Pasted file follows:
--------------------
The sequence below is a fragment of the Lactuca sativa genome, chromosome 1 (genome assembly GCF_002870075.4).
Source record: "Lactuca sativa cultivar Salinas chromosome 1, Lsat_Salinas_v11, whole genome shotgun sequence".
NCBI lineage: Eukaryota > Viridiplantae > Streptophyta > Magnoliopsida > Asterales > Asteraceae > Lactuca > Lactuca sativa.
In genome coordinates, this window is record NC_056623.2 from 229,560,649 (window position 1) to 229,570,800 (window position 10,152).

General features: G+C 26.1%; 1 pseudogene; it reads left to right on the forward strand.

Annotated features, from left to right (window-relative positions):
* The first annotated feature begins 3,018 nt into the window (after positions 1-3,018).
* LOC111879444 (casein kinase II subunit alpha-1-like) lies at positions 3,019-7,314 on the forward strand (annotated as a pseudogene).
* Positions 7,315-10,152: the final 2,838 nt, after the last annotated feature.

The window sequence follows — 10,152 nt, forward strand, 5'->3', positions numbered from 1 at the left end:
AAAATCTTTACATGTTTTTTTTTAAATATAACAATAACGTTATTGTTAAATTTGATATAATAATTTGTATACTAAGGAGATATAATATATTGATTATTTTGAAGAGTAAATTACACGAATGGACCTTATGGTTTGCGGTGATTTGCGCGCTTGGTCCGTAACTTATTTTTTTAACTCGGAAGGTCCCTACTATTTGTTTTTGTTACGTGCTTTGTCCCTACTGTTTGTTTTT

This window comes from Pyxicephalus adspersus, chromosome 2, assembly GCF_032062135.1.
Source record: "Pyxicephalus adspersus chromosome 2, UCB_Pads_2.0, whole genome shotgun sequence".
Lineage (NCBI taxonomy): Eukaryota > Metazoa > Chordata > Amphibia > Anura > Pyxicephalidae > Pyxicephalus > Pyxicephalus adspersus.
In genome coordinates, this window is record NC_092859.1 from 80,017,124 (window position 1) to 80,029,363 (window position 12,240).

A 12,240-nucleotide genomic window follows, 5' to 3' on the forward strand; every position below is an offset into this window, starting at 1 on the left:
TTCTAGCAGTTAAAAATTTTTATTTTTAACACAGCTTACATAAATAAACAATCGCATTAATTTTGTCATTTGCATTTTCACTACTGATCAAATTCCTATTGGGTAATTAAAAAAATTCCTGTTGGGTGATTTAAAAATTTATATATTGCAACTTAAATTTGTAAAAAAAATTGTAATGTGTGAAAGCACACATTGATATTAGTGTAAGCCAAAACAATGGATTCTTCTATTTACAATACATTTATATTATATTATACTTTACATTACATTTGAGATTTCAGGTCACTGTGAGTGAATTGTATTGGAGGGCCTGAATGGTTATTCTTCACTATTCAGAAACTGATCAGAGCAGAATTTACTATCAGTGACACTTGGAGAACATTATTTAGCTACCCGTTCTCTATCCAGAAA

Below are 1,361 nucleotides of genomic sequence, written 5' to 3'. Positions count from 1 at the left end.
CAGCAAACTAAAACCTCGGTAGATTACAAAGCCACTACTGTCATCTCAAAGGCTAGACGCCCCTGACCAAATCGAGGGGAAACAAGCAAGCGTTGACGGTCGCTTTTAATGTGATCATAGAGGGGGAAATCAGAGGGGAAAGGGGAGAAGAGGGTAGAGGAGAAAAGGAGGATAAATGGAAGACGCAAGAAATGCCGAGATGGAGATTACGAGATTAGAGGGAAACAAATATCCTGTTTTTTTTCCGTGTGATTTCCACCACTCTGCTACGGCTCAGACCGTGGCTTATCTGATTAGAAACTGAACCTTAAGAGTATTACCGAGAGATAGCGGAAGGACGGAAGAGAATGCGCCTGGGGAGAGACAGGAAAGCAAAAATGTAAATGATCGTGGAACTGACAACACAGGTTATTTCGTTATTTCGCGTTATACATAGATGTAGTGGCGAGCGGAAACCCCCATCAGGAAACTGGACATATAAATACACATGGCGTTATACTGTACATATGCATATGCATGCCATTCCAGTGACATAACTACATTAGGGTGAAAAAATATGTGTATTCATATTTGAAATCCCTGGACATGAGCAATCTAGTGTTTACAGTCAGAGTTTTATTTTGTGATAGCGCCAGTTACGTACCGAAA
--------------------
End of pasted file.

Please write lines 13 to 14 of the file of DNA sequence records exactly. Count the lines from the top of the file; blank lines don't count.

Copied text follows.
Source record: "Pyxicephalus adspersus chromosome 2, UCB_Pads_2.0, whole genome shotgun sequence".
Lineage (NCBI taxonomy): Eukaryota > Metazoa > Chordata > Amphibia > Anura > Pyxicephalidae > Pyxicephalus > Pyxicephalus adspersus.